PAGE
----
That is a challenge, but we actually think we have built a solution to it through this warning system. That is a really hard thing to come by. But classically or historically, many companies have just said ‘we have a strike system, and it’s three strikes, and you’re out.’ Our system is based on the type of policy that you violated. What community guidelines have you actually violated?
If you have distributed child sex abuse material on our platform, you will be banned. We will work with the [National Center for Missing & Exploited Children] and all of our standard procedures still apply. If you posted a piece of content that’s not CSAM, but could be seen as objectionable, we think there’s a possibility for you to be educated. You’ll still get warnings, and we could stop you from posting content for a period of time. So the enforcement action actually becomes part of the education for the users.
Q: How do you think the industry is doing right now? In some ways, the better job you do on Discord, the more you’re likely sending the bad actors to other places.
A: I don’t think your characterization is necessarily incorrect. I would provide a slight nuance to it, which is, it comes down to investment by the companies. We have continued to invest. It’s why more than 15% of our company is dedicated to safety. You’ve seen in other pockets of the industry, some level of divestment from trust and safety teams, or you see players who categorically ignore safety. I worry about the state of investment in trust and safety as a whole for the industry.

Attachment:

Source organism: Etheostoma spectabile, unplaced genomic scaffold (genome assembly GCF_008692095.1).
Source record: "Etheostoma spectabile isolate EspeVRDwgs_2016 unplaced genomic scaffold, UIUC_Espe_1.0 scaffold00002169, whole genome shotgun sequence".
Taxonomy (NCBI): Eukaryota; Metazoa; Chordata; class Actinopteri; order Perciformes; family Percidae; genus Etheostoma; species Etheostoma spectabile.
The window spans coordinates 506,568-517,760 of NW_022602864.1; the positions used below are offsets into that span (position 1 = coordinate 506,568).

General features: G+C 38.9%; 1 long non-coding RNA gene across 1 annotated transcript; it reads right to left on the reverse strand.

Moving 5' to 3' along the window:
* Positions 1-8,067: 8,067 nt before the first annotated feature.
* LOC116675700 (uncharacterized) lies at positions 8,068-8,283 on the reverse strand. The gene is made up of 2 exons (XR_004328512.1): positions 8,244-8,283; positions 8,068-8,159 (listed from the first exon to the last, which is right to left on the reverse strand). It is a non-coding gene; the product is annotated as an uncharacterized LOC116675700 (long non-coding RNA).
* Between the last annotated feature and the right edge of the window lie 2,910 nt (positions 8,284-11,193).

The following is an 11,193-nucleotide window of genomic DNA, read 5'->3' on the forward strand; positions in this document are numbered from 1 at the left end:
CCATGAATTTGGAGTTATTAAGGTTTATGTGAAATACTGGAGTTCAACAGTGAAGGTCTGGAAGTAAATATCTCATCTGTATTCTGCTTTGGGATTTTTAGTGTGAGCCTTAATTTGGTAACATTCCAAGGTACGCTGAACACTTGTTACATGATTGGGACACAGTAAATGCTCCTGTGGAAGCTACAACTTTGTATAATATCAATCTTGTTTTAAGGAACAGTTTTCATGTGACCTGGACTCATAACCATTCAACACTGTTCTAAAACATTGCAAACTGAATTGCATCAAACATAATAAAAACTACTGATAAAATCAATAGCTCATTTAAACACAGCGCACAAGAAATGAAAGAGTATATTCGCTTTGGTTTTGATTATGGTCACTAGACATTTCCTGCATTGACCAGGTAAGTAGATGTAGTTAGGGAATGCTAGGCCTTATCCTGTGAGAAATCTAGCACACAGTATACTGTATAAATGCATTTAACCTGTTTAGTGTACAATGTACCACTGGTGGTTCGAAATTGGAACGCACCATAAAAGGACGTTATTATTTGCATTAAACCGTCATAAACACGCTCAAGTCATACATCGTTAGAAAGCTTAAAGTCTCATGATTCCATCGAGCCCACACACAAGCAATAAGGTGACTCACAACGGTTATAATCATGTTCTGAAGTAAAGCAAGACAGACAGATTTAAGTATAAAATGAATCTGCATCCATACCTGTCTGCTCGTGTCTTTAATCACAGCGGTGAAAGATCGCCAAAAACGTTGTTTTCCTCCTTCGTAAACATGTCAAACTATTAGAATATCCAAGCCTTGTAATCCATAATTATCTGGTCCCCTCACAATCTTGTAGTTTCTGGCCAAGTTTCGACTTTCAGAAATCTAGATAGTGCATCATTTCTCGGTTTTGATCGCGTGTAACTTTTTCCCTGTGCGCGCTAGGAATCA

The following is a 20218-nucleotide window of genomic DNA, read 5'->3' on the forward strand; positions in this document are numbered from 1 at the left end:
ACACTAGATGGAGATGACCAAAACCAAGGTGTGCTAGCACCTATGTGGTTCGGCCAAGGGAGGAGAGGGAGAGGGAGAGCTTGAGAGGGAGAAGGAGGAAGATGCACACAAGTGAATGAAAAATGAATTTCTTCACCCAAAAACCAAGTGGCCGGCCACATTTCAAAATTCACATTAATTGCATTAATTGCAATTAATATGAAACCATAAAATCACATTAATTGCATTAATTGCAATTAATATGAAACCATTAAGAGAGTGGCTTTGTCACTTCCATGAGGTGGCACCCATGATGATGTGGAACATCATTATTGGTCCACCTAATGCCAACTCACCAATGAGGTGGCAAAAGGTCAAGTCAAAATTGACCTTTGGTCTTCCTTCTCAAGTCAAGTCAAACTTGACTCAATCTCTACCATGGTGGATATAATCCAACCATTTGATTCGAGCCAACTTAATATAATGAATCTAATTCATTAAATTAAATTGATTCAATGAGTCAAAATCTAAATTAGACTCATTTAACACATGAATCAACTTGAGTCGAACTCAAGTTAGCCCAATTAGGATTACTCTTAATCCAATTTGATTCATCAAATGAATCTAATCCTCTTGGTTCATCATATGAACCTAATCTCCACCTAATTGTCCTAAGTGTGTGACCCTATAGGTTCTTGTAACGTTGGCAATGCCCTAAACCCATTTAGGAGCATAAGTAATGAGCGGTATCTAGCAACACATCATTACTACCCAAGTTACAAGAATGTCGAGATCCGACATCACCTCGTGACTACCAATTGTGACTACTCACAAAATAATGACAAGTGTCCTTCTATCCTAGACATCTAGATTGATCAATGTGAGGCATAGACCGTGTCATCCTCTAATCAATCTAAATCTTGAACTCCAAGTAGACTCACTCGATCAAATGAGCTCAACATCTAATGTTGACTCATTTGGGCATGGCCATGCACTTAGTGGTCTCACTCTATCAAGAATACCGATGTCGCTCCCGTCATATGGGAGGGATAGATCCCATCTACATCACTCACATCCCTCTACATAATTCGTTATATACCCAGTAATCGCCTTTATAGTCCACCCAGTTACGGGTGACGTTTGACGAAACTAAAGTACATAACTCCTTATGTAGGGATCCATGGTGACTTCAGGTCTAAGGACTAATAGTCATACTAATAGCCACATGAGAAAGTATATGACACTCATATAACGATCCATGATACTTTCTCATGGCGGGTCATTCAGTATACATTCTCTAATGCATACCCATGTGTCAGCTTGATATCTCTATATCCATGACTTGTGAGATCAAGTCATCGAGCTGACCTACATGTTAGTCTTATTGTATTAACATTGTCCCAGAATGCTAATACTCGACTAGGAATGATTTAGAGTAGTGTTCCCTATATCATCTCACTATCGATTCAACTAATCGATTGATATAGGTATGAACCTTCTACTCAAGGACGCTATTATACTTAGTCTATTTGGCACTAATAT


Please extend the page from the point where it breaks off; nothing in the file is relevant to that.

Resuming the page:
We don’t view it as a win, by the way, if someone moves off of our platform and goes somewhere else. It’s great for our users, their safety, their sense of being able to find their friends, and find belonging. But it’s not great for the ecosystem. And this is why we’ve chosen to collaborate. There are a bunch of different mechanisms, whether it’s the Global Internet Forum to Counter Terrorism or the Tech Coalition.
That’s why we have worked tirelessly on open-source technology. This is not proprietary. It’s not a competitive advantage. This is a rising-tides-lifts-all-boats situation.